|Perl: the Markov chain saw|
Re^3: Helping Chinese Colleagues Learn Perlby cmv (Chaplain)
|on Dec 05, 2007 at 15:43 UTC||Need Help??|
gregor42++ I hadn't meant to talk about the offshoring aspect of this request (fearing to get off topic too much), but your eloquence here made me change my mind (still hoping we won't eventually get too far off topic).
This particular situation is a great example of how offshoring works to the benefit of all involved (and believe me, I've experienced it when it doesn't work). I work for a big telecom company, and I use perl a lot. One of the little tools I put together to help my co-workers and I solve field problems became pretty popular over time - to the point where the customers were asking to use it (and willing to pay for it).
However my big, huge, lumbering company couldn't be bothered with productizing something so small and insignificant. So in 2000, we on-shore-outsourced this work to a company in Washington State that we were investing in at the time. Their solution was to de-perlify my stuff and re-implement it with their platform. Over 5 years it was a moderate success for them, but nothing near what it should have been (IMHO).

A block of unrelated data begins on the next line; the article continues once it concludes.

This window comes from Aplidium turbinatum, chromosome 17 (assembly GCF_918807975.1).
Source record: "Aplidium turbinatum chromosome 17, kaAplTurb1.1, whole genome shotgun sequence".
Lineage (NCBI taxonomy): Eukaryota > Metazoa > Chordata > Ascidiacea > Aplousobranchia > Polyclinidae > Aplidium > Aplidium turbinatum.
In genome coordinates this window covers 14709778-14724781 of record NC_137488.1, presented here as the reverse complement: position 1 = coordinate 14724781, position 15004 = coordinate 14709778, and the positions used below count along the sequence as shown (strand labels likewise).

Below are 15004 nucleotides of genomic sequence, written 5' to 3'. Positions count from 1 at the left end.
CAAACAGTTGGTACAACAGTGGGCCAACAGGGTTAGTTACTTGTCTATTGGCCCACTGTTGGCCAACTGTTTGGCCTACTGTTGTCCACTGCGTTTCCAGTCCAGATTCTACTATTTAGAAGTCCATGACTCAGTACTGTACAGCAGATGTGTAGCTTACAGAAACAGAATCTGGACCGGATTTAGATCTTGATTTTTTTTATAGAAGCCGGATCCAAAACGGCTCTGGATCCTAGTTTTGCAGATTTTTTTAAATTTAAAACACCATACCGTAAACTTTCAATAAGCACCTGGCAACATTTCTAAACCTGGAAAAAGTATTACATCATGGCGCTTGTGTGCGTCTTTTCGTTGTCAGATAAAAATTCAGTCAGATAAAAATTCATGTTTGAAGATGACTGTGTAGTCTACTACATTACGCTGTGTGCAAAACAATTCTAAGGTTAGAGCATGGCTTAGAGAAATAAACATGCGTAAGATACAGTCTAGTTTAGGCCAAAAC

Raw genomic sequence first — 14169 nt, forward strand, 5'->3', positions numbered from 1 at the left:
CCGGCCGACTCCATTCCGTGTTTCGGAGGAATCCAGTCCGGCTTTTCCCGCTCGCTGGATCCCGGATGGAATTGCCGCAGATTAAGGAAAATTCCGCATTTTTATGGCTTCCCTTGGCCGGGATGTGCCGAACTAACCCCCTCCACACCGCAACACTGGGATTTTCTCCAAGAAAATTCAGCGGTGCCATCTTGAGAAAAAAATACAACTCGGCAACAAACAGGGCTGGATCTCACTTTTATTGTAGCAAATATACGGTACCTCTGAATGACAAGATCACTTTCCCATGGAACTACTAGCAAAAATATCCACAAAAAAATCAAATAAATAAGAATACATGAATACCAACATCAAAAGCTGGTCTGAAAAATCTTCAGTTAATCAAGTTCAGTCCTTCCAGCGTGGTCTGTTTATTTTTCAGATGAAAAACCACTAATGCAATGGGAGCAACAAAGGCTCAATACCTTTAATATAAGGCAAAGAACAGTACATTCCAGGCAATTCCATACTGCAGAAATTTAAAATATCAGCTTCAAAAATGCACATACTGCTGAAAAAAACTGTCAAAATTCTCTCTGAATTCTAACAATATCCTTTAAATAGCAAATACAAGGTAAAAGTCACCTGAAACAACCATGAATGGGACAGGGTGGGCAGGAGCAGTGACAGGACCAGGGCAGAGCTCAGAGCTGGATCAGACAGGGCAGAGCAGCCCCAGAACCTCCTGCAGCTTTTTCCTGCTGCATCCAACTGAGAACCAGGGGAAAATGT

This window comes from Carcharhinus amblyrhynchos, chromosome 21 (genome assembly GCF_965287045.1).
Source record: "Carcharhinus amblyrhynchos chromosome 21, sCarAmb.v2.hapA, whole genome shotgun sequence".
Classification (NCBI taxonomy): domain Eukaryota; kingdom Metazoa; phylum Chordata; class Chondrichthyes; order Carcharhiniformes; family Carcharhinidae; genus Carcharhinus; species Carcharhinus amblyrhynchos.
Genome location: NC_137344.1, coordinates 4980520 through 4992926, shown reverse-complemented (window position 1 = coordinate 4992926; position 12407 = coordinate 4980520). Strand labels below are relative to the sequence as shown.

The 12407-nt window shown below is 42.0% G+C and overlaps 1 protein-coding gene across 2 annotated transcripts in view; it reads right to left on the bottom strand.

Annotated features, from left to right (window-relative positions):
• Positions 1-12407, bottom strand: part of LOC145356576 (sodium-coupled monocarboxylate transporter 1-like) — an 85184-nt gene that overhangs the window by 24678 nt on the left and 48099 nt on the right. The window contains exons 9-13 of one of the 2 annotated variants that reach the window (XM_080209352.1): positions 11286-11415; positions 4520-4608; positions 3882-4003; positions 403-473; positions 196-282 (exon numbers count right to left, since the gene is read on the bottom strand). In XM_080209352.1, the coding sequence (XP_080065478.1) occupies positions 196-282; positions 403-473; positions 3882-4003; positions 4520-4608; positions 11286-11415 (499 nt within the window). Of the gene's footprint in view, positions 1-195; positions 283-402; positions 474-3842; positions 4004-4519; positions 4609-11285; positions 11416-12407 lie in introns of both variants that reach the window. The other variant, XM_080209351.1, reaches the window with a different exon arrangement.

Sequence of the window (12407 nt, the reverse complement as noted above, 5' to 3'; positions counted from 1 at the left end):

Meanwhile, my internal version of the tool gets better and better. Customers now want that version instead of the old outsourced one that wasn't kept up-to-date properly. My company at this point is somewhat smaller, and the potential revenue isn't so small and insignificant anymore, so they go ahead and back it as an actual product. The first sale covers my salary, and the additional potential sales rely on additional features that I alone don't have bandwidth to accomplish and management cannot staff anyone else locally to help out since we're already stretched as thin as can be. However, in China we have colleagues available to help out in this effort. All that is needed is some training to get up-to-speed, then focusing on completing the new features to get the additional new sales, and then everyone will benefit!
Not only that, but I get to deal with new, interesting people from a completely different culture (maybe see a bit of China if I get the chance), and possibly even learn how to eat with chopsticks :-)
This is one situation where if we couldn't offshore some of this work, it just wouldn't get done and those potential benefits would be lost.